The row centres on the company's application to the Bank of England’s Covid corporate financing facility, which was initially rejected, leading to repeated lobbying by Cameron and others to look again.
The decision was not overturned, but the firm was later accredited to another pandemic fund, the coronavirus large business interruption loan scheme.
This gave it the ability to access government-backed loans of up to £50million, a decision the National Audit Office is now considering whether to investigate.
There are also questions over the number of messages Cameron sent to Sunak and their content, after the Treasury chose to publish only the Chancellor’s replies, but not the texts sent to him.
In response to an FOI last week it said he had “an expectation of confidence” as Cameron was speaking as an employee of Greensill.
But after Cameron’s statement acknowledged he had been using his role as the former PM to try and influence those in government, it now seems unlikely they can continue to use this exemption to not disclose them.
There is also pressure on Sunak to give a fuller explanation of what actions he took in response to the lobbying, after one of his messages said: “I have pushed the team to explore an alternative”.
Sunak wrote there were “no guarantees, but the Bank are currently looking at it and Charles should be in touch”, referring to Charles Roxburgh, the second most senior civil servant at the Treasury.
Similarly after it was confirmed he also “reached out informally by telephone” to Jesse Norman, the financial secretary, and John Glen, the economic secretary, there are calls for them to disclose their roles in the saga.
Hancock is also under mounting pressure to explain his meeting with Greensill, which was not recorded in the government transparency logs, and for which there are no minutes.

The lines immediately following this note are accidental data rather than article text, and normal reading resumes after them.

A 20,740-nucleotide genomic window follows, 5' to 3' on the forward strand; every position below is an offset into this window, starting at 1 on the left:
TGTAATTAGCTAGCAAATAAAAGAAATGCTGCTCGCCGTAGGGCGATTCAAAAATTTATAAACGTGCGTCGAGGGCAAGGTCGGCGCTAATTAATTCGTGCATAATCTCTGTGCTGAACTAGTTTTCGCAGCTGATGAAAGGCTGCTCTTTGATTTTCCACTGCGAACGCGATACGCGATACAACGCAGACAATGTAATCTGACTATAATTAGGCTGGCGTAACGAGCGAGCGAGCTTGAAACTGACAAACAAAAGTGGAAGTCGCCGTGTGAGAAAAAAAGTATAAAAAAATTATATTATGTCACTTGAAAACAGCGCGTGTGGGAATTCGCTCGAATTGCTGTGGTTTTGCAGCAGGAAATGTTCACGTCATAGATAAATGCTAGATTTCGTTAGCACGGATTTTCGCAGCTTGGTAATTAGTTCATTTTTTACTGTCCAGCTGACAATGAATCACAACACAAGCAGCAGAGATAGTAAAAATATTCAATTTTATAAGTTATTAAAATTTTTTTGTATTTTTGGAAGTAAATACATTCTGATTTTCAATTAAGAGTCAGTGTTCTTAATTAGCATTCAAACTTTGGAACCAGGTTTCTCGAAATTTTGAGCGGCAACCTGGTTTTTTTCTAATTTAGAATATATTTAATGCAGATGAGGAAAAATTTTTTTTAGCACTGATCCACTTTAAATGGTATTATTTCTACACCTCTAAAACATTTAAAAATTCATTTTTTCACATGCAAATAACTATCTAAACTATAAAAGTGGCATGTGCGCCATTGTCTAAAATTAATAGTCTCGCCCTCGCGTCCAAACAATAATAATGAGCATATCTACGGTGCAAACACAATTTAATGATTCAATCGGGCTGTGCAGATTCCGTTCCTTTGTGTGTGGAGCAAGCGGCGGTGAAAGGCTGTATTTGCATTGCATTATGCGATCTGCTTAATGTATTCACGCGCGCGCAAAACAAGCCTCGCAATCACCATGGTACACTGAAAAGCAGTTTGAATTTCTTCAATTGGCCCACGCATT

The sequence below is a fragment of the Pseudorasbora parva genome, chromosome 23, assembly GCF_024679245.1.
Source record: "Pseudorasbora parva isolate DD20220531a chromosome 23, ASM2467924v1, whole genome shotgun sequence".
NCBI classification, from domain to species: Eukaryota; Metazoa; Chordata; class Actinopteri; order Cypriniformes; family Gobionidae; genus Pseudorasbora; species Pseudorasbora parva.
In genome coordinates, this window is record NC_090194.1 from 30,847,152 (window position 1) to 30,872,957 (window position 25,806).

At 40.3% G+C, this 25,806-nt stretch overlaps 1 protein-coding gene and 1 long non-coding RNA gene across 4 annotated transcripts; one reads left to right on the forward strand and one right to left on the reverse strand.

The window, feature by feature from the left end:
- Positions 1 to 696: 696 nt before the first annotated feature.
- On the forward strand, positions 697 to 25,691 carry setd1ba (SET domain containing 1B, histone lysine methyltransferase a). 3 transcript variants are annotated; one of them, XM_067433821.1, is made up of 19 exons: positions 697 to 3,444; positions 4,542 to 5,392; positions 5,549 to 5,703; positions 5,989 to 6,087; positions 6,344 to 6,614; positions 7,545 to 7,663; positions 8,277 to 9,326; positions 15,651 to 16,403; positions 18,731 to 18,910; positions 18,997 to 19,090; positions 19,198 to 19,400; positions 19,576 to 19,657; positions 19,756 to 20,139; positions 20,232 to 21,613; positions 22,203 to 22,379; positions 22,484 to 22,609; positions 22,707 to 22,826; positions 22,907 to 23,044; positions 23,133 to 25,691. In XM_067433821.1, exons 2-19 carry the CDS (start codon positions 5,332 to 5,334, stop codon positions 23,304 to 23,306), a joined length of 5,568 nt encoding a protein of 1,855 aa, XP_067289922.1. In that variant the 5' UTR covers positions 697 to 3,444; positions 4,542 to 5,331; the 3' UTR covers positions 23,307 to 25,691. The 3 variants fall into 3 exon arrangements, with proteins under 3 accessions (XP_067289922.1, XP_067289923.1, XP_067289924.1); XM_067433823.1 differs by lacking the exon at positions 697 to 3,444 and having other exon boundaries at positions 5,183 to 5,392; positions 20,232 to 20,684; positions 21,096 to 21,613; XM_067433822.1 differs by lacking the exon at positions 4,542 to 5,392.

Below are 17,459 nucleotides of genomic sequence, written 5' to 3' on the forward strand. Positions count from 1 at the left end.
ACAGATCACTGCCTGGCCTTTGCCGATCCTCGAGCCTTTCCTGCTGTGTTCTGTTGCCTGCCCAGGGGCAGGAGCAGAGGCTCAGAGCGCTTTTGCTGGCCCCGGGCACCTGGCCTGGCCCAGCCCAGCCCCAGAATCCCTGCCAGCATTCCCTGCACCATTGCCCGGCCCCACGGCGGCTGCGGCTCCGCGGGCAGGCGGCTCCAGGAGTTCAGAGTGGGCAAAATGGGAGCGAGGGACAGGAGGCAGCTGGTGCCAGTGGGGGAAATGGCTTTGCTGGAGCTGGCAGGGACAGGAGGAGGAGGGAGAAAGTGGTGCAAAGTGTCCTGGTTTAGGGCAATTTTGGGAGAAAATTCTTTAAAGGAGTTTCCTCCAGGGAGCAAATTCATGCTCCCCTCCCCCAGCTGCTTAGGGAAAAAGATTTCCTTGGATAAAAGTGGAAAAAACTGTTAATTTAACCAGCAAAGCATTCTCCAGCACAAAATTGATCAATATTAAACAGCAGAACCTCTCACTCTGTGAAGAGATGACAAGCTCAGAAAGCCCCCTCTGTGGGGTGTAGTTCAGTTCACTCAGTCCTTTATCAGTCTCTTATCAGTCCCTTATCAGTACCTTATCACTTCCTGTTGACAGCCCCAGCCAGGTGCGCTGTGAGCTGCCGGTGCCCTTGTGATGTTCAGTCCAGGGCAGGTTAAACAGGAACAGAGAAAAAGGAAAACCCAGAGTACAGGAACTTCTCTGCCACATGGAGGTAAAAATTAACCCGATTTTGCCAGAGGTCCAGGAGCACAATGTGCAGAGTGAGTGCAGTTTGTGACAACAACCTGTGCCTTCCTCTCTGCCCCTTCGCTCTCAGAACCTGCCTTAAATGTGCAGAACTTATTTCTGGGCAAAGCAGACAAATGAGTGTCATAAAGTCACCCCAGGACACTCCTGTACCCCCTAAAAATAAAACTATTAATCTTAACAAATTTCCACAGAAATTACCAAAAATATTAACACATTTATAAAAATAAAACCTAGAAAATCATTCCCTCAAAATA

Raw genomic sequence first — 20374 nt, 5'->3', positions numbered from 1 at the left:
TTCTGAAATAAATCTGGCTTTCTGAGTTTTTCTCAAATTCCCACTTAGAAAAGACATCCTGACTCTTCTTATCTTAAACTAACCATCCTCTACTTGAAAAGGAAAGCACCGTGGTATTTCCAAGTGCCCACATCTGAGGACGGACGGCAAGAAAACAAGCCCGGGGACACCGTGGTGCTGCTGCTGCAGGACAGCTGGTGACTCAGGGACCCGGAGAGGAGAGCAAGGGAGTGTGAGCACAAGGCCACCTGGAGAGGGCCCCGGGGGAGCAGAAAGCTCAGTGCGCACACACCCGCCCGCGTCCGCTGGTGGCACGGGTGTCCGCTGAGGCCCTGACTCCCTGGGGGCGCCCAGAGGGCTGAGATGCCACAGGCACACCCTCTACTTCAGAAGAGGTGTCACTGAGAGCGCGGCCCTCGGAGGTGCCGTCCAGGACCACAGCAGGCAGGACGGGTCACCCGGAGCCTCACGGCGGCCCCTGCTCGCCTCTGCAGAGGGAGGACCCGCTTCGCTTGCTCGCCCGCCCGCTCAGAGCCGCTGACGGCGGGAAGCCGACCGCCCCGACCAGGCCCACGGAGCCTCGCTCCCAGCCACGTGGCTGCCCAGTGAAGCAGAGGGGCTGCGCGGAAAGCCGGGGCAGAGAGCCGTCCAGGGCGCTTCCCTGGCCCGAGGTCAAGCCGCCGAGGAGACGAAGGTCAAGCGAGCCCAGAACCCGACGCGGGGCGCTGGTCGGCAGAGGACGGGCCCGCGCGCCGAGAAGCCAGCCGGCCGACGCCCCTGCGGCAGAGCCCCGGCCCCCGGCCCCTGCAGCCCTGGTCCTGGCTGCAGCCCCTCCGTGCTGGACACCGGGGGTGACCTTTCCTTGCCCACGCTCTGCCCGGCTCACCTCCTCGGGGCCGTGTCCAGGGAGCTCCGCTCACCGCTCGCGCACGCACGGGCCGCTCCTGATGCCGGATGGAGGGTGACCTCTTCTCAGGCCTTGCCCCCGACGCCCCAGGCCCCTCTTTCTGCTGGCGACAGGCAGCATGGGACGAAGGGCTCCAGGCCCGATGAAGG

NHS Shared Business Services later announced a pilot scheme with Earnd, a company owned by Greensill Capital, to pay health workers weekly or daily.
For Cameron himself there are a number of unanswered questions despite his attempt at transparency through his 1,700 word statement to the Press Association, breaking nearly a month-long silence.
Not least whether when he said in 2010 in the wake of the expenses scandal that lobbying was the “next big scandal waiting to happen” that he would be involved in it.
He gave a speech about the “the far-too-cosy relationship between government, business and money”.
“We all know how it works.The lunches, the hospitality, the quiet word in your ear, the ex-ministers and ex-advisers for hire, helping big business find the right way to get its way. In this party, we believe in competition, not cronyism," he said.
Before entering Number 10 he said “sunlight is the best disinfectant”, but it remains to be seen if the current Prime Minister wants to pursue the matter.
Sources have suggested Boris Johnson is not minded to overhaul the current rules on lobbying, but it will be likely another week before the current Prime Minister can be questioned on the matter due to the suspension of political activity ahead of the Duke of Edinburgh’s funeral on Saturday.
The period of national mourning gives those in government some breathing space before any further inquiries can take place, but the matter is unlikely to go away anytime soon.